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Am J Physiol Heart Circ Physiol. 2006 Nov;291(5):H2533-40. Epub 2006 Jun 9.

Systematic evaluation of a novel model for cardiac ischemic preconditioning in mice.

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Dept. of Anesthesiology and Intensive Care Medicine, Tübingen Univ. Hospital, Hoppe-Seyler-Str. 3, D-72076 Tübingen, Germany.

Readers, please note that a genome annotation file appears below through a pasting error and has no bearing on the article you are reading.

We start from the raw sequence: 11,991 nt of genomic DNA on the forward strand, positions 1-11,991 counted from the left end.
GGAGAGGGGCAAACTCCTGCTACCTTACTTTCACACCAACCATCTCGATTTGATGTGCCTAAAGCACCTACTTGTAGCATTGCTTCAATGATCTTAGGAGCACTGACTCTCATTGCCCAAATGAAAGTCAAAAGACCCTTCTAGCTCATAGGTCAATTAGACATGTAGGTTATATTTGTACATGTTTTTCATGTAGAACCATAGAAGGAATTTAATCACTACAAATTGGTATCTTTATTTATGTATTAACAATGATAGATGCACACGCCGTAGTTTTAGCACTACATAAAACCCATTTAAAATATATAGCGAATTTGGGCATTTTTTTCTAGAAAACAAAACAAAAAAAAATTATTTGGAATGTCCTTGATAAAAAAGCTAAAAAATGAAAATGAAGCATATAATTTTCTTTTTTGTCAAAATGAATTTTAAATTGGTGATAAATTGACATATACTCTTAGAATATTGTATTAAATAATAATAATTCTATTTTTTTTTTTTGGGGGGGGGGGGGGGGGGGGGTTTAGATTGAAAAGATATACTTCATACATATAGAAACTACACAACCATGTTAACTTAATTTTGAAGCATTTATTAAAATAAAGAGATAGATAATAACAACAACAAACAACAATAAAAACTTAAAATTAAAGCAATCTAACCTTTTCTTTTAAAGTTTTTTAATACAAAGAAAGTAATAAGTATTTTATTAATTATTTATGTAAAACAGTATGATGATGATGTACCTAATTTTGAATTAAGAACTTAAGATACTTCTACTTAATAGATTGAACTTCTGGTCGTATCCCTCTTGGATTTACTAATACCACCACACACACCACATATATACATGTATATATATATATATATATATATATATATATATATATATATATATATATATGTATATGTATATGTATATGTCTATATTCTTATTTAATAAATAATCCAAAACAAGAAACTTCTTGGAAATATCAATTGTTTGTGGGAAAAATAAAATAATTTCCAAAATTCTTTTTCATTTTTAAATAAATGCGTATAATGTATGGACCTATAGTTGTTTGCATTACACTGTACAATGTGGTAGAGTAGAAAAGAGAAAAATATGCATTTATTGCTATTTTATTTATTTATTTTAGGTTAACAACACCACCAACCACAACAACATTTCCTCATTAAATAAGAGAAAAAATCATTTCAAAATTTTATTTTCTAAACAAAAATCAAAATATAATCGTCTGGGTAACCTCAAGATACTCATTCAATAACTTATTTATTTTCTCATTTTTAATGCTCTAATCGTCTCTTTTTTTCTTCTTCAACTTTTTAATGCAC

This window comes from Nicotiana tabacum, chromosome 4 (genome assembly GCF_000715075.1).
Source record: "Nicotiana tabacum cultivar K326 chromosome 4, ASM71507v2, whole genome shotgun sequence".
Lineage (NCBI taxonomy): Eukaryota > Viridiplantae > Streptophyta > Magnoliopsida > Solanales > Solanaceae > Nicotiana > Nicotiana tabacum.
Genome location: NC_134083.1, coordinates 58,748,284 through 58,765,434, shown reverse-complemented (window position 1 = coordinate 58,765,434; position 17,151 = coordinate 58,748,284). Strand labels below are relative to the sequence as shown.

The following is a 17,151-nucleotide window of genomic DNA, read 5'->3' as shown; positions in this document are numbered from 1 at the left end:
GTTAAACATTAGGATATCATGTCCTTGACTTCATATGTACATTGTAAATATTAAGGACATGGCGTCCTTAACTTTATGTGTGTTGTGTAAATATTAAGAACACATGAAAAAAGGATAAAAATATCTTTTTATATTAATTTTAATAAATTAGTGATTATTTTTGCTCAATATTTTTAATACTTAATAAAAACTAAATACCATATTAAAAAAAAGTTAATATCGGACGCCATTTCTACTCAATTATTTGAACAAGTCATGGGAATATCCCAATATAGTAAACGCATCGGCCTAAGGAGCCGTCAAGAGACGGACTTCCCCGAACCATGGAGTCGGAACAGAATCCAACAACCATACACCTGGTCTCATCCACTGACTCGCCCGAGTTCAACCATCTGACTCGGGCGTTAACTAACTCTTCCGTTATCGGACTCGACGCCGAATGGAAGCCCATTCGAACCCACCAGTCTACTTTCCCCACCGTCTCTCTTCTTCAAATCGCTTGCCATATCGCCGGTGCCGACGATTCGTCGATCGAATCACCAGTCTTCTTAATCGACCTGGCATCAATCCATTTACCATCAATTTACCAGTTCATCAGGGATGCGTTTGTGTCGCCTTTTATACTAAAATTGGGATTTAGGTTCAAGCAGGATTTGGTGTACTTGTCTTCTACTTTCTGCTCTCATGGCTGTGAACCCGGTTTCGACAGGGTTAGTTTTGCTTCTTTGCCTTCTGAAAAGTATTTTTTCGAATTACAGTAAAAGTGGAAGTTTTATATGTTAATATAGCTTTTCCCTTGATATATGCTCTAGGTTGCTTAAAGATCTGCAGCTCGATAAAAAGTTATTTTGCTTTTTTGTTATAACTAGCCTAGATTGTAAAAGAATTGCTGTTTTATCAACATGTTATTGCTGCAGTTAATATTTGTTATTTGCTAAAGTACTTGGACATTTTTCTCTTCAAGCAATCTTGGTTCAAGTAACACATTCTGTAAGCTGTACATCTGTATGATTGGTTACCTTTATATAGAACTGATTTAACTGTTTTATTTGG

Cardioprotection by ischemic preconditioning (IP) remains an area of intense investigation. To further elucidate its molecular basis, the use of transgenic mice seems critical. Due to technical difficulty associated with performing cardiac IP in mice, we developed an in situ model for cardiac IP using a hanging-weight system for coronary artery occlusion. This technique has the major advantage of eliminating the necessity of intermittently occluding the coronary artery with a knotted suture. To systematically evaluate this model, we first demonstrated correlation of ischemia times (10-60 min) with infarct sizes [3.5 +/- 1.3 to 42 +/- 5.2% area at risk (AAR), Evan's blue/triphenyltetrazolium chloride staining]. IP (4 x 5 min) and cold ischemia (27 degrees C) reduced infarct size by 69 +/- 6.7% and 84 +/- 4.2%, respectively (n = 6, P < 0.01). In contrast, lower numbers of IP cycles did not alter infarct size. However, infarct sizes were distinctively different in mice from different genetic backgrounds. In addition to infarct staining, we tested cardiac troponin I (cTnI) as marker of myocardial infarction in this model. In fact, plasma levels of cTnI were significantly lower in IP-treated mice and closely correlated with infarct sizes (R(2) = 0.8). To demonstrate transcriptional consequences of cardiac IP, we isolated total RNA from the AAR and showed repression of the equilibrative nucleoside transporters 1-4 by IP in this model. Taken together, this study demonstrates highly reproducible infarct sizes and cardiac protection by IP, thus minimizing the variability associated with knot-based coronary occlusion models. Further studies on cardiac IP using transgenic mice may consider this technique.

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